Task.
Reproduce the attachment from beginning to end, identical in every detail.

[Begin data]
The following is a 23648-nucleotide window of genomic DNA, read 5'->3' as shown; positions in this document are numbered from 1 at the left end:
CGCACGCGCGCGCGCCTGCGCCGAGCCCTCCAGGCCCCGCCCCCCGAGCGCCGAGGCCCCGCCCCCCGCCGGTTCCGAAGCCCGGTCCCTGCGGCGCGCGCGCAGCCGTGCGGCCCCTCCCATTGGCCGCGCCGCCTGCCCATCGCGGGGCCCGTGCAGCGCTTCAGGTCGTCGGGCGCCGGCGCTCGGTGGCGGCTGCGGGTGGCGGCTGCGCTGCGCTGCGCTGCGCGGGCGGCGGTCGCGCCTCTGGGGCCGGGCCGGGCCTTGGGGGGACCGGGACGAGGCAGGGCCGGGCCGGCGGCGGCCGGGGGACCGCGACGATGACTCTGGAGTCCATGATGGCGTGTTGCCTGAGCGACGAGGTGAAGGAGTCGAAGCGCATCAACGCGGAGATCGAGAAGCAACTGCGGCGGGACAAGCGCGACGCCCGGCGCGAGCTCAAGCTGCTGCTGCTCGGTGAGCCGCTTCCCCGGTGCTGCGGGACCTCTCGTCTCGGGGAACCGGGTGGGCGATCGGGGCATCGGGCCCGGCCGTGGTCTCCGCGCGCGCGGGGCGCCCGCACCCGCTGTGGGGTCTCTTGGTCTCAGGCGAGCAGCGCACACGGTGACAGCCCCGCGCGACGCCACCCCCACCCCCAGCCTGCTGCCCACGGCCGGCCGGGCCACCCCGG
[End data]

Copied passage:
The following is a 23648-nucleotide window of genomic DNA, read 5'->3' as shown; positions in this document are numbered from 1 at the left end:
CGCACGCGCGCGCGCCTGCGCCGAGCCCTCCAGGCCCCGCCCCCCGAGCGCCGAGGCCCCGCCCCCCGCCGGTTCCGAAGCCCGGTCCCTGCGGCGCGCGCGCAGCCGTGCGGCCCCTCCCATTGGCCGCGCCGCCTGCCCATCGCGGGGCCCGTGCAGCGCTTCAGGTCGTCGGGCGCCGGCGCTCGGTGGCGGCTGCGGGTGGCGGCTGCGCTGCGCTGCGCTGCGCGGGCGGCGGTCGCGCCTCTGGGGCCGGGCCGGGCCTTGGGGGGACCGGGACGAGGCAGGGCCGGGCCGGCGGCGGCCGGGGGACCGCGACGATGACTCTGGAGTCCATGATGGCGTGTTGCCTGAGCGACGAGGTGAAGGAGTCGAAGCGCATCAACGCGGAGATCGAGAAGCAACTGCGGCGGGACAAGCGCGACGCCCGGCGCGAGCTCAAGCTGCTGCTGCTCGGTGAGCCGCTTCCCCGGTGCTGCGGGACCTCTCGTCTCGGGGAACCGGGTGGGCGATCGGGGCATCGGGCCCGGCCGTGGTCTCCGCGCGCGCGGGGCGCCCGCACCCGCTGTGGGGTCTCTTGGTCTCAGGCGAGCAGCGCACACGGTGACAGCCCCGCGCGACGCCACCCCCACCCCCAGCCTGCTGCCCACGGCCGGCCGGGCCACCCCGG